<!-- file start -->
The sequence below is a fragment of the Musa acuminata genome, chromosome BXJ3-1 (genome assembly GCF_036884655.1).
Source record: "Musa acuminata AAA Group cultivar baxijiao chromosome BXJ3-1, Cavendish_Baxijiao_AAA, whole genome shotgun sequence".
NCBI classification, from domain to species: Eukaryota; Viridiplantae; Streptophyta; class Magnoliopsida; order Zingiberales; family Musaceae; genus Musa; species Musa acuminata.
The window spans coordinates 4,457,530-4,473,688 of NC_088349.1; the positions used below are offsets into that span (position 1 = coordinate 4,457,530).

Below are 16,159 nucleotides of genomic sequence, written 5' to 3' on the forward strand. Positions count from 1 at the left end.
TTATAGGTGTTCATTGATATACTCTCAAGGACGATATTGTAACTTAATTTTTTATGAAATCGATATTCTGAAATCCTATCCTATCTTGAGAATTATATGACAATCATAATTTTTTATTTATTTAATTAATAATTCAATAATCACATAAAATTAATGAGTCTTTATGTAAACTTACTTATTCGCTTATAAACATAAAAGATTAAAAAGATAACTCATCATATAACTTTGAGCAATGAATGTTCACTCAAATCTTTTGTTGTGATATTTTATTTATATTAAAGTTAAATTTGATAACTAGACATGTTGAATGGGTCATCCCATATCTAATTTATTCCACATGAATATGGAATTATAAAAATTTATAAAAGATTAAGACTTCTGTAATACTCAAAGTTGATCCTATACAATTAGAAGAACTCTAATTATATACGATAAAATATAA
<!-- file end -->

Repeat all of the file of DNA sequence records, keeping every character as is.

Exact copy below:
The sequence below is a fragment of the Musa acuminata genome, chromosome BXJ3-1 (genome assembly GCF_036884655.1).
Source record: "Musa acuminata AAA Group cultivar baxijiao chromosome BXJ3-1, Cavendish_Baxijiao_AAA, whole genome shotgun sequence".
NCBI classification, from domain to species: Eukaryota; Viridiplantae; Streptophyta; class Magnoliopsida; order Zingiberales; family Musaceae; genus Musa; species Musa acuminata.
The window spans coordinates 4,457,530-4,473,688 of NC_088349.1; the positions used below are offsets into that span (position 1 = coordinate 4,457,530).

Below are 16,159 nucleotides of genomic sequence, written 5' to 3' on the forward strand. Positions count from 1 at the left end.
TTATAGGTGTTCATTGATATACTCTCAAGGACGATATTGTAACTTAATTTTTTATGAAATCGATATTCTGAAATCCTATCCTATCTTGAGAATTATATGACAATCATAATTTTTTATTTATTTAATTAATAATTCAATAATCACATAAAATTAATGAGTCTTTATGTAAACTTACTTATTCGCTTATAAACATAAAAGATTAAAAAGATAACTCATCATATAACTTTGAGCAATGAATGTTCACTCAAATCTTTTGTTGTGATATTTTATTTATATTAAAGTTAAATTTGATAACTAGACATGTTGAATGGGTCATCCCATATCTAATTTATTCCACATGAATATGGAATTATAAAAATTTATAAAAGATTAAGACTTCTGTAATACTCAAAGTTGATCCTATACAATTAGAAGAACTCTAATTATATACGATAAAATATAA